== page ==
12. Long tripping fairy daughter I’ll give aromatically pungent product. PIPERIDINE (gripping; peri D in pine). If the misprint is going to be put in the subsidiary indication, then misprinting an instruction, as Azed does here, rather than a component of the solution is a very effective way of misleading the solver.
13. Contralto sings noisily what’s sung over maiden’s grave. CRANTS (hung; C rants). The best of the misprinted definitions, in Dr Watson’s view. ‘Crants’ (a garland for a dead maiden) is an interesting enough word in its own right.
14. Exceptionally large Aussie in middle of hole – damn glued! OLDMAN (slued; (h)ol(e) + anag.). One of the trickiest clues. Another misprinted instruction, this time leading to a variant spelling of ‘slewed’ that is the anagram indicator. The wording of the clue allows several possible cryptic devices (OS in something, damn = D, etc.) before the misprint is solved, and the solution is quite difficult to find, even after you’ve guessed it starts with OLD. The adjective ‘oldman’ is derived from the slang term for a large kangaroo.
18. Vale tots I love. ADDIO (tote; add I 0). ‘Vale’ and ‘addio’ mean farewell. The clue is admirably concise, but stretches the requirement to make some sort of sense in the corrected version. Does ‘Vale tote I love’ mean anything? Possibly, if a tote is a bag.
5. Soak back runs with sort of porridge that needs raisins. RESORB (raising; r + borse, rev.). About the cleverest of the misprinted indicators.
6. What gardeners use that’s allowed pet up round turnips in plot? TROWEL (let; row in let, rev.). The definition of ‘row’ seems a little vague, though that may be something to do with Dr Watson’s gardening skills.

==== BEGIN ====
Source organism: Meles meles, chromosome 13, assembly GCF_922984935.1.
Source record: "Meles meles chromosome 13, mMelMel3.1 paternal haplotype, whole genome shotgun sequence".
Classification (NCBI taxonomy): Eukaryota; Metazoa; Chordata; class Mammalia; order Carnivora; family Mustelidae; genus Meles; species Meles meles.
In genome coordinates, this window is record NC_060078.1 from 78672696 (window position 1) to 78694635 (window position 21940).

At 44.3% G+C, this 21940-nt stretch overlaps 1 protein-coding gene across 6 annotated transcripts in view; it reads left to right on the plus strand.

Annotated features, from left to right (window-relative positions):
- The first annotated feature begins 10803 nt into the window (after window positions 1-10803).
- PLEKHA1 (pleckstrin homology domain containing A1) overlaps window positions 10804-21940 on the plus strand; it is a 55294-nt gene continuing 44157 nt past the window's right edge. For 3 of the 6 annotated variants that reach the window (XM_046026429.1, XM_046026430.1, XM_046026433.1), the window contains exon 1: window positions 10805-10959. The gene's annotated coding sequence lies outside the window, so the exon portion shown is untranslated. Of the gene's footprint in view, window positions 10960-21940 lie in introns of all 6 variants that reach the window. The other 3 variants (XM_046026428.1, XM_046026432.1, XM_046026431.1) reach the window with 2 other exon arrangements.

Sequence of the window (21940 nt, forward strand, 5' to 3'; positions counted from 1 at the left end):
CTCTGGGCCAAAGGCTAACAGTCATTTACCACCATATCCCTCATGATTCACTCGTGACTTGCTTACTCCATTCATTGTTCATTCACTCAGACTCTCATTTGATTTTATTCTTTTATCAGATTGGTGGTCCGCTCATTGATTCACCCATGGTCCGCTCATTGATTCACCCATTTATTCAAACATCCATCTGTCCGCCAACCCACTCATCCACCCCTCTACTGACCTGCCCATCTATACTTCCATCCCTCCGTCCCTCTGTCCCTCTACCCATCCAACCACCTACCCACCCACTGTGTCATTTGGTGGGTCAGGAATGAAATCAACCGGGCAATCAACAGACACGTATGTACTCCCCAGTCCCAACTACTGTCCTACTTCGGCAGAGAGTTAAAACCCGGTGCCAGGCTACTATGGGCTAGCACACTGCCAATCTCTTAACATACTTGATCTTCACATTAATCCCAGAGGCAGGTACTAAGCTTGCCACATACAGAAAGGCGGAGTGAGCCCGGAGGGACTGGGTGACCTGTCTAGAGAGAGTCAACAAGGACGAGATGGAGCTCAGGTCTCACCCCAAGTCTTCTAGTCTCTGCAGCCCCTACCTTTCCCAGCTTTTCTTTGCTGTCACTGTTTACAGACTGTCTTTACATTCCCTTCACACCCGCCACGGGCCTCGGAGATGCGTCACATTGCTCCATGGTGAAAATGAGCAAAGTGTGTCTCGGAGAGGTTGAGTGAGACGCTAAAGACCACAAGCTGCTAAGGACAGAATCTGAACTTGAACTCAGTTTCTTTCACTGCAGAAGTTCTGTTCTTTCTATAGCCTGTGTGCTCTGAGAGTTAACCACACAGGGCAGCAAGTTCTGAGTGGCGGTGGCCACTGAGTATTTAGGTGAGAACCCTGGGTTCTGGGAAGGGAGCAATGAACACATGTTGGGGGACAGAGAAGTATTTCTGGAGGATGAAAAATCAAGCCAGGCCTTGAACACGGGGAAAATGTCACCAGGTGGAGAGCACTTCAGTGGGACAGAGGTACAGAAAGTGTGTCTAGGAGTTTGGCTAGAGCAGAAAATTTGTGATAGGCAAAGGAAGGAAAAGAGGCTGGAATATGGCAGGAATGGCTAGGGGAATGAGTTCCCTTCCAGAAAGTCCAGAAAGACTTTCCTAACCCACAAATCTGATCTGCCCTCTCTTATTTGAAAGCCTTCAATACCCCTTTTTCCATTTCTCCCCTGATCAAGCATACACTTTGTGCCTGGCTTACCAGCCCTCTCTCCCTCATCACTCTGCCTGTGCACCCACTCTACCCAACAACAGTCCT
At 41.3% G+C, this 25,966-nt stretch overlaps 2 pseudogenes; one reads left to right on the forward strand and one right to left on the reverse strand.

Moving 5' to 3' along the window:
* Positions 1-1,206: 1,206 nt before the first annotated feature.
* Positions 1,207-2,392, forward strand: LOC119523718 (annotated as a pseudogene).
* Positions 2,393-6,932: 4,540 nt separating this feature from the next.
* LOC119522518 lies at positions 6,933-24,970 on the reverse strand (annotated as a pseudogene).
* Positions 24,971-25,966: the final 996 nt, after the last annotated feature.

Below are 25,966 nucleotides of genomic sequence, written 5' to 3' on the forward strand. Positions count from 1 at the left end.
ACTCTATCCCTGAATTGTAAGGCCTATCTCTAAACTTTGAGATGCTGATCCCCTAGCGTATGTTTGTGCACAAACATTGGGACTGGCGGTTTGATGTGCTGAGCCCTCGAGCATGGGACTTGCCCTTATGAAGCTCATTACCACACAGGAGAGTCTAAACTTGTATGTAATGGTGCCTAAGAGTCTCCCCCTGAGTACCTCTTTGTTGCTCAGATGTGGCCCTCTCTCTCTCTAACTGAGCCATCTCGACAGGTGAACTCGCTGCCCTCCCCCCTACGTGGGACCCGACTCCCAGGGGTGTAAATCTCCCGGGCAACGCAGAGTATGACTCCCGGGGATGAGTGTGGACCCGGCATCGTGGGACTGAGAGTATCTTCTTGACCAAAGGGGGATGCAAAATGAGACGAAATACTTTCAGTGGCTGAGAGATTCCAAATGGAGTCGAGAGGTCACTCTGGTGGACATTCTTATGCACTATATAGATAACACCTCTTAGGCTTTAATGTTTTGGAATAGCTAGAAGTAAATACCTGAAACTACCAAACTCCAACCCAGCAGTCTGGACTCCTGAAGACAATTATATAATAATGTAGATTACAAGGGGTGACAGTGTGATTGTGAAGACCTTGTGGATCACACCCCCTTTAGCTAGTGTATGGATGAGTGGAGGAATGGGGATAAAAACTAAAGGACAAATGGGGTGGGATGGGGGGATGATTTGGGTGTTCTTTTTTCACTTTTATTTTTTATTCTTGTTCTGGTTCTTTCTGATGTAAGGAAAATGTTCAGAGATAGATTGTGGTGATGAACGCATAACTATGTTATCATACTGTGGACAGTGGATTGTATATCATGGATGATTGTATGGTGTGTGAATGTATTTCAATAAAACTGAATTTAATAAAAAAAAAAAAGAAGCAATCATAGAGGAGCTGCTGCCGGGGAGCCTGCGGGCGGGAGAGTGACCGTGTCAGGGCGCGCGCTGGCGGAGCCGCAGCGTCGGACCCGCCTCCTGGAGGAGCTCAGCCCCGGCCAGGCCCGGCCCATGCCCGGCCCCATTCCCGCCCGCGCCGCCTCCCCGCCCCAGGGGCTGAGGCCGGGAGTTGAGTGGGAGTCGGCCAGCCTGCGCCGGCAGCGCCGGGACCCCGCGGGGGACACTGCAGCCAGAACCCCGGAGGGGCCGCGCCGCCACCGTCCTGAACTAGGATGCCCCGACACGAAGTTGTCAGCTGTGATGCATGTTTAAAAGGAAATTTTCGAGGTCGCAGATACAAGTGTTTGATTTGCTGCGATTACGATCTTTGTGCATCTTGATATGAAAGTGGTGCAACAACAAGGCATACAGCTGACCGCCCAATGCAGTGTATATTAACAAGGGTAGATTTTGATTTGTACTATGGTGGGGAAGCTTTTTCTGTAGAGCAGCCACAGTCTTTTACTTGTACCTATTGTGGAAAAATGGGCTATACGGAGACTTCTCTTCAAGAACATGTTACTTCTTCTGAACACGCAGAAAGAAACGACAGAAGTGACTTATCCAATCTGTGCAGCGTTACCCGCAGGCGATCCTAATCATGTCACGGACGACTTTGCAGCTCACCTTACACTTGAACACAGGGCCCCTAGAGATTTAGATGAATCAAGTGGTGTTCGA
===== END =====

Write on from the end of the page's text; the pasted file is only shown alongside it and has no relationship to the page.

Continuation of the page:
7. Pastry I put in to levitate, it being removed. FILO (at; I in flo(at)). Another clue whose sense in the corrected version is questionable (‘Pastry put in to levitate at being removed’), Dr Watson thinks.
10. Dane with dexterity, but below senior tennis champ unconsciously. SENSELESSLY (done; Sen. Seles sly ). A clue that, perhaps appropriately, has little surface sense either misprinted or corrected, but the reference to Monica Seles makes the solving quite satisfying.
16. Hebridean island row for listener? This allows sighs for one viewer. EYELETEER (sight; ‘Islay tier’). A difficult homophone for anyone unfamiliar with their Scottish islands. Islay (southernmost of the Hebrides and home to some famous malt whiskies) is pronounced as in ‘I’ll, uh, do it tomorrow’. The definition of ‘eyeleteer’ in Chambers makes it clear that it’s a device for making eyelet holes (peep-holes) rather than eyelets (lace-holes).
Across: 1. BISTORT (bits; anag. + ort); 7. FAGUS (silver; Ag in fus(s)); 15. AIRFLOW (draught; hidden); 17. GREENEYE (rather; reen in gey + e); 19. ARTEL (later; anag.); 21. LOWLY (short; l + owly); 25. CAPLE (led; cap le(d)); 27. ELATERIN (in; elater in); 30. OECISTS (backing; CE, rev., in anag.); 31. TRAUMA; 32. RUSSEL (rugger; RU + less, rev.); 33. INGRATIATE (cur; rat I in anag.); 34. CUISH (last; I in cush(y)); 35. HAWSERS (lines; anag.). Down: 2. IPRINDOLE (pole; I + rind in pole); 3. SPARID (sea; spa rid); 4. TINFOIL (ninny; nit, rev. + anag.); 8. ADD-ON (gangster; ad Don); 9. GIMLET (lime; M in gilet); 11. ACATALEPTIC (fiction; tale in anag.); 20. RAPISTS (shilling; anag. + s); 22. WARAGI (person; a rag n WI); 23. WROATH (ruth; w(rite)r + oath); 24. PIERIA (state; pie + air, rev.); 26. PASSÉE (seat; pas see); 28. TOURS (rounds; 2 meanings); 29. AMAH (wet; AMA + H).